Bob McDonald, the White House’s candidate to take charge of the troubled U.S. Veterans Affairs Department, has a list of allies in both political parties that would make most nominees envious.
They include President Barack Obama, who tapped the former Procter & Gamble Co. chief executive for the job, and U.S. House Speaker John Boehner of Ohio, who praised the president’s selection. Add the Clintons -- former President Bill Clinton and former secretary of State Hillary Clinton -- who raised money from the company when McDonald ran it.
It amounts to what should be a pretty smooth confirmation process in the Senate, even if lawmakers see the need to grill McDonald in the aftermath of a scandal involving allegations of falsification of waiting times at veterans’ hospitals.
For Obama, choosing a business executive who donated to Boehner and 2012 Republican presidential nominee Mitt Romney’s campaign makes it more difficult for Republicans to block the nomination or hammer Democrats over the VA scandal.
“This is the one agency where there shouldn’t be any politics at the door,” said John Engler, a former Republican governor of Michigan who leads the Business Roundtable, a Washington-based association representing CEOs of major U.S. companies. “I hope that the Senate will expedite the confirmation and that Bob can get started.”
McDonald’s political background calls attention to his good standing with Republicans.
In 2012, he gave $10,000 each to Republican campaign committees aiding Boehner, Obama’s leading adversary in Congress, and Romney, Obama’s opponent in that year’s presidential election, Federal Election Commission reports show.
He’s also given to the Clintons’ causes.
When Hillary Clinton’s State Department sought funding for an American pavilion at the 2010 Shanghai Expo, McDonald personally signed off on a $3 million corporate contribution, according to the company’s website. Later, McDonald pledged P&G to provide 2 billion liters of purified drinking water to people in developing countries through the Clinton Global Initiative.
In a 2012 State Department ceremony, McDonald accepted an award for corporate excellence from then-Secretary of State Hillary Clinton. The following year, Bill Clinton and daughter Chelsea traveled to Rwanda, where they tried their hands at purifying water held in a P&G-labeled bucket. A spokesman for Hillary Clinton declined to comment on whether she had any involvement in Obama’s selection for the VA post.
Boehner quickly issued a statement of support for McDonald, saying he is “the kind of person who is capable of implementing the kind of dramatic systemic change that is badly needed and long overdue at the VA.”
McDonald, 61, also has donated to Senator Rob Portman of Ohio, who’s among 45 Republican senators in the Democratic-led chamber who will vote on McDonald’s nomination to succeed retired General Eric Shinseki, who resigned last month. Procter & Gamble has its headquarters in Cincinnati, where Boehner and Portman were born, close to their homes now.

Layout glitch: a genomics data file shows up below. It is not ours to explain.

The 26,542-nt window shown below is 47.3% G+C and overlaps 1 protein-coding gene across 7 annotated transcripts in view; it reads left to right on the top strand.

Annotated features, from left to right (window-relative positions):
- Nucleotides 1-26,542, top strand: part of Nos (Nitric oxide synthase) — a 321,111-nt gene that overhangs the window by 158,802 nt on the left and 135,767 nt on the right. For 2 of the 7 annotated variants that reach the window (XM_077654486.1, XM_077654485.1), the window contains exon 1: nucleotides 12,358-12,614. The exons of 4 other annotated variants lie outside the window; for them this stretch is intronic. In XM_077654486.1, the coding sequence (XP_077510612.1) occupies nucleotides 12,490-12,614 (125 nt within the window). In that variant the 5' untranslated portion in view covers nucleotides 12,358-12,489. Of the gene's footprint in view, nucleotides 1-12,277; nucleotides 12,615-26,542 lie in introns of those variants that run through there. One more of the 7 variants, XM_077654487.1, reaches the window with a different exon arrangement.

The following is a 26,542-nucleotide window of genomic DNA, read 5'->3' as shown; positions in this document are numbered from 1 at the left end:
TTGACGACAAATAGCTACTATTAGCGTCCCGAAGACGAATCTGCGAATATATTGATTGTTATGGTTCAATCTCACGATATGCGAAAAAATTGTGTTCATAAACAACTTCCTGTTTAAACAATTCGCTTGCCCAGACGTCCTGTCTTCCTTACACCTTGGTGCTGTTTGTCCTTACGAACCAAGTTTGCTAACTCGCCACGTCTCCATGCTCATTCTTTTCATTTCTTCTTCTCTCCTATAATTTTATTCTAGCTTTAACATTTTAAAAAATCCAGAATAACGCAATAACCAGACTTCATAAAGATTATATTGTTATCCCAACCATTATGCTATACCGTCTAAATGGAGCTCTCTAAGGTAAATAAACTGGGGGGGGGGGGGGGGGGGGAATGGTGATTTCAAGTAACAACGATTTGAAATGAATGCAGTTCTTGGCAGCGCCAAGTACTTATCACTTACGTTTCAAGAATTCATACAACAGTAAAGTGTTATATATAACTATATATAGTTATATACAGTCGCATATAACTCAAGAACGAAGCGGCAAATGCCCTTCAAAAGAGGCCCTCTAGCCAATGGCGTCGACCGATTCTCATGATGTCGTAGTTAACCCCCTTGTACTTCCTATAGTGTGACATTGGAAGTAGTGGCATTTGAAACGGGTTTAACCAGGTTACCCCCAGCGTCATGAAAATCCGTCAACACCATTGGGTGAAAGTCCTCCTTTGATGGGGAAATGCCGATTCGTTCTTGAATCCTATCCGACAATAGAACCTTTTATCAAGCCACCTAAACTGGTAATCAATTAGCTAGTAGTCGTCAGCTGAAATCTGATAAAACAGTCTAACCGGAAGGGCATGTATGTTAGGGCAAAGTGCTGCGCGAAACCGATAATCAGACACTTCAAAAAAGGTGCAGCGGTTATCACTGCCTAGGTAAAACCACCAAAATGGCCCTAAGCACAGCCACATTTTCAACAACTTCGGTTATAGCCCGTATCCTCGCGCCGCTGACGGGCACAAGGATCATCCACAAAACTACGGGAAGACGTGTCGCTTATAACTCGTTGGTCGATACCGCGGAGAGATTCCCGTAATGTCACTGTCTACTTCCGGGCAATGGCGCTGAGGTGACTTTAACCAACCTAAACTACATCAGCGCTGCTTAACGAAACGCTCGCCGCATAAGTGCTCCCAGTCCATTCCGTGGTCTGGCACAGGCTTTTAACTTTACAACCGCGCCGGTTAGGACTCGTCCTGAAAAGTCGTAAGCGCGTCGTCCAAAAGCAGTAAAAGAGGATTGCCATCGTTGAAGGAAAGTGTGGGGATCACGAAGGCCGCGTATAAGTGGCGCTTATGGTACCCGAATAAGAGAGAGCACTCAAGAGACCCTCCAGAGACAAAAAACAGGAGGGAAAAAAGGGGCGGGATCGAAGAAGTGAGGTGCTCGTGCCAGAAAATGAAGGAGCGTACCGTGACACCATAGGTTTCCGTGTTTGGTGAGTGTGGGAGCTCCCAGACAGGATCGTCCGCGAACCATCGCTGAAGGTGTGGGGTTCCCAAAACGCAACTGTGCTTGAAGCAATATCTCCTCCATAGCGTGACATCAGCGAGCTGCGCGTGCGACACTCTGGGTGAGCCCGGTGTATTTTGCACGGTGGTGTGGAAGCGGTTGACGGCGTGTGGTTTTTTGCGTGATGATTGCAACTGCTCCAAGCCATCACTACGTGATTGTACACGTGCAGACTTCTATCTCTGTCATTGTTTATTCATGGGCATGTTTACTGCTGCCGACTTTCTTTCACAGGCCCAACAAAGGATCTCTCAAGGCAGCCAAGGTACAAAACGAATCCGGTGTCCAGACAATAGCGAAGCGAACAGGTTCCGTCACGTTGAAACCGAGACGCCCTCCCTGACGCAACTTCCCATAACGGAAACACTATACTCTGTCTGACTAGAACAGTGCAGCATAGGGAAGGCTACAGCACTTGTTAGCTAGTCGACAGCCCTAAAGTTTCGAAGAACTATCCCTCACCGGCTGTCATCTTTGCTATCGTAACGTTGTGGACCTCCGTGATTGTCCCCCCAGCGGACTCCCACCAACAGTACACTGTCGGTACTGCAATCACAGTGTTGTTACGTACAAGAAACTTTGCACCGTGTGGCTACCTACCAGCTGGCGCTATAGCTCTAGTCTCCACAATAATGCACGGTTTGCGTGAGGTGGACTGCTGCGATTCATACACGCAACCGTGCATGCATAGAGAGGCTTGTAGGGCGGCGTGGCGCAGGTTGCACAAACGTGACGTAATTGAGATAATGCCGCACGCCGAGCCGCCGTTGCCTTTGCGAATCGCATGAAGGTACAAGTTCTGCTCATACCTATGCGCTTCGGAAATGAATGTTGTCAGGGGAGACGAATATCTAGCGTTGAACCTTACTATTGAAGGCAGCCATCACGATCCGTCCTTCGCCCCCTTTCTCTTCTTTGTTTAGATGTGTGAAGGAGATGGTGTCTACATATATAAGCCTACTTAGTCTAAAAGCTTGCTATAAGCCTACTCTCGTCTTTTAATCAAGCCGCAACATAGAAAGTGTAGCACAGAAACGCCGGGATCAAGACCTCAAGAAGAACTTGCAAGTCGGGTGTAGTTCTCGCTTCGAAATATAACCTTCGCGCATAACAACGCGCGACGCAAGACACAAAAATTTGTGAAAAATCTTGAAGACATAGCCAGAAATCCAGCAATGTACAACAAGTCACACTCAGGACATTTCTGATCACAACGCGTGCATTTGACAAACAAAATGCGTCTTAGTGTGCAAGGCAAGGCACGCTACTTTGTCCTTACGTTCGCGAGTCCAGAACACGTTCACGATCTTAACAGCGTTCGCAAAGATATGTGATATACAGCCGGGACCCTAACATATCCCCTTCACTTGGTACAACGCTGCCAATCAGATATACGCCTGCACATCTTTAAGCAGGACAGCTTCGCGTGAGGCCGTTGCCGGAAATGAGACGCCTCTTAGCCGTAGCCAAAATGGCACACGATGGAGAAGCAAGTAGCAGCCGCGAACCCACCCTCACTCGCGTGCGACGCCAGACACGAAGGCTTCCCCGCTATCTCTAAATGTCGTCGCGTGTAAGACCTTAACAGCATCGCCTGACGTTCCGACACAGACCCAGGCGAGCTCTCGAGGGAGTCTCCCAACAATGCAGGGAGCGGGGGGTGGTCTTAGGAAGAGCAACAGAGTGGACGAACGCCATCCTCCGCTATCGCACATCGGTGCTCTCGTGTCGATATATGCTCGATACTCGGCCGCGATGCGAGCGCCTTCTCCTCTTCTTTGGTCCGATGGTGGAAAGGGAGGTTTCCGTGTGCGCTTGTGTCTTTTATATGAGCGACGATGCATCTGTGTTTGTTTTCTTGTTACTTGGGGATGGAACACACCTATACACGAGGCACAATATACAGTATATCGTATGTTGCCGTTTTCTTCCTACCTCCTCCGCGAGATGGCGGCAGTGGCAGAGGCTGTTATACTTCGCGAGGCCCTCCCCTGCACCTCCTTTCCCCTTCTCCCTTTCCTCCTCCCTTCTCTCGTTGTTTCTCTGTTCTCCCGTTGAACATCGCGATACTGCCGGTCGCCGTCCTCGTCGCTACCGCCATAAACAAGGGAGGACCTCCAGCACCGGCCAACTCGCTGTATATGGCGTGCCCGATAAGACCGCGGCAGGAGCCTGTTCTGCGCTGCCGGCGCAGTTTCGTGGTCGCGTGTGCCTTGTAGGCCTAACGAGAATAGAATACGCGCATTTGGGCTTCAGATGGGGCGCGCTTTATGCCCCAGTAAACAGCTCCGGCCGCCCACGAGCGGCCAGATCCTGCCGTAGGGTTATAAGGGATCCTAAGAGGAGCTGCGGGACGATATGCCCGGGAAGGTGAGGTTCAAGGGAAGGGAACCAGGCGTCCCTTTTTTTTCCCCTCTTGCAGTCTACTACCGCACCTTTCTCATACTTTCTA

There is precedent for a president’s Cabinet nominee belonging to the opposing political party.
Obama kept Robert Gates on as defense secretary after he held the same position in President George W. Bush’s administration. That job is now held by Chuck Hagel, a former Republican U.S. senator from Nebraska. Obama also employed former Representative Ray LaHood, a Republican from Illinois, as transportation secretary.
Bush’s first transportation secretary was Norman Mineta, a former Democratic congressman from California.
Shinseki, who resigned May 30, became a political liability for Obama as lawmakers from both parties demanded his departure from the agency that spends $160 billion annually, fifth-most among federal agencies, and provides medical care to 8.76 million veterans.
The agency’s troubles emerged after an investigation from the VA’s inspector general, an internal agency review and the White House’s own evaluation found systemic mismanagement at veterans’ hospitals and clinics, such as keeping secret lists of patients seeking care in order to hide months-long waits.
Improving veterans’ health care has become a top legislative priority for Americans, according to a June 13 Gallup poll that asked respondents about nine issues, including raising the minimum wage and passing new immigration laws. Nearly nine out of 10 Americans said it was extremely important or very important to improve health care for military veterans.
The VA has acknowledged that schedulers were instructed to falsify appointment records at 64 percent of VA facilities. As many as 1,700 veterans on a secret list at a hospital in Phoenix, which sparked the inquiries, were “at risk of being lost or forgotten,” according to a May 28 report from Richard Griffin, the acting VA inspector general. At least 35 veterans have died awaiting care in the Phoenix area.
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